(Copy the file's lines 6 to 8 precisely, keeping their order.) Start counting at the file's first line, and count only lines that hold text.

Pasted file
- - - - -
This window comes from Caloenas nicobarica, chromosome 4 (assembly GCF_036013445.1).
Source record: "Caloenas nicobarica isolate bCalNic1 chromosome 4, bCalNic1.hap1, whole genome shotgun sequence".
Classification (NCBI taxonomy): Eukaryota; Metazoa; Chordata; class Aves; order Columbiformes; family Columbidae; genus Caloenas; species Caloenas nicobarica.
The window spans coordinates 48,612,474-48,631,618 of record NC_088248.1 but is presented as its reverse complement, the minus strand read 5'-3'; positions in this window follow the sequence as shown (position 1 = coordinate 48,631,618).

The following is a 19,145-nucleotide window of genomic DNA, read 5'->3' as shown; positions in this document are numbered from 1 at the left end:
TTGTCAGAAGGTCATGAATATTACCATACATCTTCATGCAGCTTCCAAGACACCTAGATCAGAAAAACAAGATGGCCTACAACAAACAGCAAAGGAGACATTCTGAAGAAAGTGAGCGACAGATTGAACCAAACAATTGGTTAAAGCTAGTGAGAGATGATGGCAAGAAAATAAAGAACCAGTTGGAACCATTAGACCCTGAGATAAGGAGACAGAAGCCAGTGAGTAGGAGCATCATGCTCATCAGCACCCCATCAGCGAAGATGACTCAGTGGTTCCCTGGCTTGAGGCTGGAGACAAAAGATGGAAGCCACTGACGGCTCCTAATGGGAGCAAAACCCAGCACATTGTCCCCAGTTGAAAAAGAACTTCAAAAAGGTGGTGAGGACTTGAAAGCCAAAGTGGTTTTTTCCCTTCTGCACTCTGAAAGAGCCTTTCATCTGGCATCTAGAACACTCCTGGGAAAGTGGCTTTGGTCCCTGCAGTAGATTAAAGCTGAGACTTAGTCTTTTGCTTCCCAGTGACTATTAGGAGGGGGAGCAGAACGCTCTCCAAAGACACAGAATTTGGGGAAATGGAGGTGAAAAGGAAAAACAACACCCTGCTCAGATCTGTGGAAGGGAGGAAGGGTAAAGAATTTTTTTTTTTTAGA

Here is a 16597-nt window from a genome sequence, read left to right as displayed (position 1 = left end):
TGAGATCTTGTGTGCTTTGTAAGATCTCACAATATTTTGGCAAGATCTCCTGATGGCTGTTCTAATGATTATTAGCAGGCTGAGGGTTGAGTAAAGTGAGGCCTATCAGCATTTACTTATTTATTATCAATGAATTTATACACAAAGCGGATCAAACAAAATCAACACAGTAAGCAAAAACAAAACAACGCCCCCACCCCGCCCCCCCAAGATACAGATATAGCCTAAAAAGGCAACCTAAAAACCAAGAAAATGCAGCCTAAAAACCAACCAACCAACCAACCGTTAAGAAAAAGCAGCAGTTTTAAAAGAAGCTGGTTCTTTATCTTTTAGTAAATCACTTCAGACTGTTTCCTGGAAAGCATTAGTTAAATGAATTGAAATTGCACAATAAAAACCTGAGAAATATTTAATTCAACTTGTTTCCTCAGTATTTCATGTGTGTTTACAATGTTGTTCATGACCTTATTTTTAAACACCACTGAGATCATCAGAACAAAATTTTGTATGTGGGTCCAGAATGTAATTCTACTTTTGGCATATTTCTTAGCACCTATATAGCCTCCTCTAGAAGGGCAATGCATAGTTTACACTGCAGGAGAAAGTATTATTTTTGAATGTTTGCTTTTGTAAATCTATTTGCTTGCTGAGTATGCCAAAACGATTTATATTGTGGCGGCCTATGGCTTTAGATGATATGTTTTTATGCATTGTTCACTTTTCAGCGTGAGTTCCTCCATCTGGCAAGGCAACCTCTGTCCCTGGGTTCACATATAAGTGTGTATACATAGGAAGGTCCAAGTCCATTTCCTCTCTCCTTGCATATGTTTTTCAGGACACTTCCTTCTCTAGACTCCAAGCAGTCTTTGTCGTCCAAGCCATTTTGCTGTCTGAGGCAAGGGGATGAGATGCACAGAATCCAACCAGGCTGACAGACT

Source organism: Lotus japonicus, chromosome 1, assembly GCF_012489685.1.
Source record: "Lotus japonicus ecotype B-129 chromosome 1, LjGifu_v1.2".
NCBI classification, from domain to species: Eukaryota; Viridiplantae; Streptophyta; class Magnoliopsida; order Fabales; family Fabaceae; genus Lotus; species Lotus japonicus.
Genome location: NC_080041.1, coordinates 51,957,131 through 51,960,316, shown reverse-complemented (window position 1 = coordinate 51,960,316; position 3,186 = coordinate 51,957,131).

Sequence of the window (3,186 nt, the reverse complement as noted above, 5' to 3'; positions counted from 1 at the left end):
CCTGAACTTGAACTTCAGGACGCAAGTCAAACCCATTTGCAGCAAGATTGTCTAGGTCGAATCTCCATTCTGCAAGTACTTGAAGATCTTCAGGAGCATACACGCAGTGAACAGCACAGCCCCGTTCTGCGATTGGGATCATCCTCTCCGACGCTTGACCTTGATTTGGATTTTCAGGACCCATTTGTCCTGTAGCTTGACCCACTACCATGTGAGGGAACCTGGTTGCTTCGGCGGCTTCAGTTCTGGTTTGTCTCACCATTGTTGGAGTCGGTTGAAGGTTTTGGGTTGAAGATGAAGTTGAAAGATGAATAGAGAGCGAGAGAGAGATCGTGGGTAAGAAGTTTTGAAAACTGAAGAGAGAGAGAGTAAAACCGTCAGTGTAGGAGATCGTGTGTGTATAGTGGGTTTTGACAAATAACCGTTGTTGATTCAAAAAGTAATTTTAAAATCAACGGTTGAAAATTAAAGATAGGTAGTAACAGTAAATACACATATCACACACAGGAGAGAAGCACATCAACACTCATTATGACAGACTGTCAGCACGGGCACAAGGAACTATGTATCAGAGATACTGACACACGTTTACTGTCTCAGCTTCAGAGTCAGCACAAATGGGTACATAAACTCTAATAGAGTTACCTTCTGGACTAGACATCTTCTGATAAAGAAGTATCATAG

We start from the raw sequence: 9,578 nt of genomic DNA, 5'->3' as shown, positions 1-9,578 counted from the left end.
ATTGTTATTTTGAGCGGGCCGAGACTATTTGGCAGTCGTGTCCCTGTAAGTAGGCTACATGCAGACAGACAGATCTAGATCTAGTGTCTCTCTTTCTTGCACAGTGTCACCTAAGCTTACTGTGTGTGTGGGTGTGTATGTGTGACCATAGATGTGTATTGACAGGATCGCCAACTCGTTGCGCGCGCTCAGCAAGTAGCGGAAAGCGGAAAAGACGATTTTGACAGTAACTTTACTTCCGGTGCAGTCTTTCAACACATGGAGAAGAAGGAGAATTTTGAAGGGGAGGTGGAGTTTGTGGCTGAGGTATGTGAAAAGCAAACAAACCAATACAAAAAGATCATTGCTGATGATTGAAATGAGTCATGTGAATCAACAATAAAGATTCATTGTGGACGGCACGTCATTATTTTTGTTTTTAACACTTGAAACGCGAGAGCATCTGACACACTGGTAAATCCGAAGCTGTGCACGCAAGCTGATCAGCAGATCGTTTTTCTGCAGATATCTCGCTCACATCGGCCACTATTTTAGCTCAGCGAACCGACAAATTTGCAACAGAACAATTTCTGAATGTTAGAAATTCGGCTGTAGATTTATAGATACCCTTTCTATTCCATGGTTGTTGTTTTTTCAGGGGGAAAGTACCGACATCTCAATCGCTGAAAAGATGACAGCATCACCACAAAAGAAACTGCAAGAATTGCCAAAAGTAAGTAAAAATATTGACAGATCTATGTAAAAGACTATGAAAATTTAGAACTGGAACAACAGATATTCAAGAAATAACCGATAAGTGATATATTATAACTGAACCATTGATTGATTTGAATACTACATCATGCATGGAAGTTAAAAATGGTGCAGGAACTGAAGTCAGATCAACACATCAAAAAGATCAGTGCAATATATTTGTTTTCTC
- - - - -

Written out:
TTGTCAGAAGGTCATGAATATTACCATACATCTTCATGCAGCTTCCAAGACACCTAGATCAGAAAAACAAGATGGCCTACAACAAACAGCAAAGGAGACATTCTGAAGAAAGTGAGCGACAGATTGAACCAAACAATTGGTTAAAGCTAGTGAGAGATGATGGCAAGAAAATAAAGAACCAGTTGGAACCATTAGACCCTGAGATAAGGAGACAGAAGCCAGTGAGTAGGAGCATCATGCTCATCAGCACCCCATCAGCGAAGATGACTCAGTGGTTCCCTGGCTTGAGGCTGGAGACAAAAGATGGAAGCCACTGACGGCTCCTAATGGGAGCAAAACCCAGCACATTGTCCCCAGTTGAAAAAGAACTTCAAAAAGGTGGTGAGGACTTGAAAGCCAAAGTGGTTTTTTCCCTTCTGCACTCTGAAAGAGCCTTTCATCTGGCATCTAGAACACTCCTGGGAAAGTGGCTTTGGTCCCTGCAGTAGATTAAAGCTGAGACTTAGTCTTTTGCTTCCCAGTGACTATTAGGAGGGGGAGCAGAACGCTCTCCAAAGACACAGAATTTGGGGAAATGGAGGTGAAAAGGAAAAACAACACCCTGCTCAGATCTGTGGAAGGGAGGAAGGGTAAAGAATTTTTTTTTTTTAGA

Here is a 16597-nt window from a genome sequence, read left to right as displayed (position 1 = left end):
TGAGATCTTGTGTGCTTTGTAAGATCTCACAATATTTTGGCAAGATCTCCTGATGGCTGTTCTAATGATTATTAGCAGGCTGAGGGTTGAGTAAAGTGAGGCCTATCAGCATTTACTTATTTATTATCAATGAATTTATACACAAAGCGGATCAAACAAAATCAACACAGTAAGCAAAAACAAAACAACGCCCCCACCCCGCCCCCCCAAGATACAGATATAGCCTAAAAAGGCAACCTAAAAACCAAGAAAATGCAGCCTAAAAACCAACCAACCAACCAACCGTTAAGAAAAAGCAGCAGTTTTAAAAGAAGCTGGTTCTTTATCTTTTAGTAAATCACTTCAGACTGTTTCCTGGAAAGCATTAGTTAAATGAATTGAAATTGCACAATAAAAACCTGAGAAATATTTAATTCAACTTGTTTCCTCAGTATTTCATGTGTGTTTACAATGTTGTTCATGACCTTATTTTTAAACACCACTGAGATCATCAGAACAAAATTTTGTATGTGGGTCCAGAATGTAATTCTACTTTTGGCATATTTCTTAGCACCTATATAGCCTCCTCTAGAAGGGCAATGCATAGTTTACACTGCAGGAGAAAGTATTATTTTTGAATGTTTGCTTTTGTAAATCTATTTGCTTGCTGAGTATGCCAAAACGATTTATATTGTGGCGGCCTATGGCTTTAGATGATATGTTTTTATGCATTGTTCACTTTTCAGCGTGAGTTCCTCCATCTGGCAAGGCAACCTCTGTCCCTGGGTTCACATATAAGTGTGTATACATAGGAAGGTCCAAGTCCATTTCCTCTCTCCTTGCATATGTTTTTCAGGACACTTCCTTCTCTAGACTCCAAGCAGTCTTTGTCGTCCAAGCCATTTTGCTGTCTGAGGCAAGGGGATGAGATGCACAGAATCCAACCAGGCTGACAGACT